BMC and the Anatomy of a Successful Turnaround

Most tech companies trying to turn themselves around start with the products that customers don't want right now, not the products those customers will want several years from now. That's why most turnaround efforts fail. BMC, having gone private and assembled a new executive team, seems to have learned its lesson.

I've been fascinated by corporate turnarounds ever since I architected one at IBM, only to have the executive in charge agree with my plan but decide it was too much trouble and sell the business unit in question (ROLM Systems). I also helped evaluate buyers and provide a report clearly showing that selling the unit to Siemens would be a catastrophe. Of course, that's exactly what the executive did — and it was a catastrophe.

I've covered a number of turnaround efforts over the years and closely follow Dell, HP, BlackBerry and BMC these days. Recently I had a chance to talk to Paul Appleby, BMC's executive vice president of sales and marketing. The meeting took place under NDA, but I can give you some general impressions. (Disclosure: BMC is a client of Rob Enderle.)

Telling It Like It Is

Sales executives often try to blind you with BS, for some reason thinking that folks are incredibly gullible. Appleby was candid and BS-free, which allowed me to ask a series of pointed questions about his background and what was happening at the company.

Appleby mostly mirrored my beliefs on how to do a turnaround, some of which are proven best practices. The best part of candor, though, is that it builds trust. That's core to a leader trying to execute a process that generally fails because of investors. Because if employees don't trust you, you'll still fail even if everything else is executed excellently.

Looking to the Future

Appleby has his eye on 2020. This is important in a turnaround, as it takes between five and seven years to pull it off. If you focus on the tactical as a template for the turnaround — in other words, current market needs — you'll likely find, assuming you even complete the effort in the first place, that you're now five to seven years behind the market.

[ Related: How Tech Companies Can Succeed by Going Private ]

Now, predicting what the world will be like several years from now is virtually impossible with any degree of accuracy. However, you can identify current trends, project them forward and refine your vision so that, when the future is now, your company is with it. Appleby fully understands this process and had implemented it at BMC.

Drawing on Experience

Experience with turnarounds, of course, is a key foundation for success. Appleby has an impressive pedigree in this practice and cited three instances where he successfully managed turnaround efforts. You learn a great deal when you execute one of these. (Most seem to learn never to do one again because their efforts failed.)

Appleby understands what it takes to pull one off, which means he lacks the uncertainty most executives experience when coming up with a plan and then executing it. One common misstep is simply avoiding a plan in the first place. Appleby knows you can't do a half-hearted turnaround and suggests that his team has properly provisioned its efforts.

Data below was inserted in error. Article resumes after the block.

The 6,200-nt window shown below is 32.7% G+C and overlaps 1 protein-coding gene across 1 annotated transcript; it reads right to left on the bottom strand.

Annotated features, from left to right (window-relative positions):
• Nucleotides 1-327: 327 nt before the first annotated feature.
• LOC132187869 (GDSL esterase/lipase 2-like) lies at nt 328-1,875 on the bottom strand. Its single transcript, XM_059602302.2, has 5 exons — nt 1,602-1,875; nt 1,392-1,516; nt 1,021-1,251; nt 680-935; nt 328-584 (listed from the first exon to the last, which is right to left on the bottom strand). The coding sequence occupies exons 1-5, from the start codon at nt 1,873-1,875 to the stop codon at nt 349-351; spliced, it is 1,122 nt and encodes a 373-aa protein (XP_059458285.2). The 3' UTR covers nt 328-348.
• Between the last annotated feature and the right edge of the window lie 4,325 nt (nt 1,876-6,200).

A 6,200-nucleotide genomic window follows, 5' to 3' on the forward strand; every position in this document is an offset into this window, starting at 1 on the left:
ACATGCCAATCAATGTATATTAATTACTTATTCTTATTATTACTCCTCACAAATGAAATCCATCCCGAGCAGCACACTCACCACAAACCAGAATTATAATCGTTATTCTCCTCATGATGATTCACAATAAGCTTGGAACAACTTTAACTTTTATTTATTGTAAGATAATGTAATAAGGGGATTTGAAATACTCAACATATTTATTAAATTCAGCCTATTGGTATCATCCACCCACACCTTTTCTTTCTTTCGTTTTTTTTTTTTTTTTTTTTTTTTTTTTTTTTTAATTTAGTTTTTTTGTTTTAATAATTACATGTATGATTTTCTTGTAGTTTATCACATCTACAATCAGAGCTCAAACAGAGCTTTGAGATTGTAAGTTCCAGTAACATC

Start With the Customer

In many turnaround efforts, the executive team starts with the existing product set in order to formulate a strategy. That's backwards — if the product set properly targeted customers, you wouldn't need to turn around. Appleby believes, as I do, that you need to start with customers, define solutions around them, create the perfect offering on paper and, only then, start looking at the existing products to see how they fit.

[ News: BMC Automates the Mainframe Change Ticket ]

[ More: BMC Puts Hadoop on the Company Timesheet ]

Remember that Steve Jobs basically recreated Apple's entire product set during his turnaround and focused on consumer electronics, not the PCs that Apple had been known for. Had Jobs tried to build a strategy using printers, PDAs, cameras and PCs for both business and consumer — all of which Apple sold when he took it over — he'd have never created the iPod that transformed the company into the world's leading consumer electronics firm.

This goes back to the directive Thomas Watson Jr. left with IBM: Be willing to change everything but what you stand for. If you start with customers rather than products, your mind opens to what needs to be done, which helps you create a strategy that will actually work. You have to be willing and able to reinvent the company around the customer. That appears to be BMC's secret sauce.

The New, Private BMC

BMC has gone private, which has allowed the company to approach its turnaround much more aggressively than a public company beholden to shareholders and quarterly earnings reports. That, plus an impressive executive team, points to a high likelihood that the firm will succeed.

BMC already anticipated the need to protect IT with efforts such as MyIT and the Cloud Planning Workshop, both of which enhance IT's ability to survive and even prosper during the cloud age. Expect BMC to top these offerings as its turnaround effort dovetails with the changing world.

Rob Enderle is president and principal analyst of the Enderle Group. Previously, he was the Senior Research Fellow for Forrester Research and the Giga Information Group. Prior to that he worked for IBM and held positions in Internal Audit, Competitive Analysis, Marketing, Finance and Security. Currently, Enderle writes on emerging technology, security and Linux for a variety of publications and appears on national news TV shows that include CNBC, FOX, Bloomberg and NPR.

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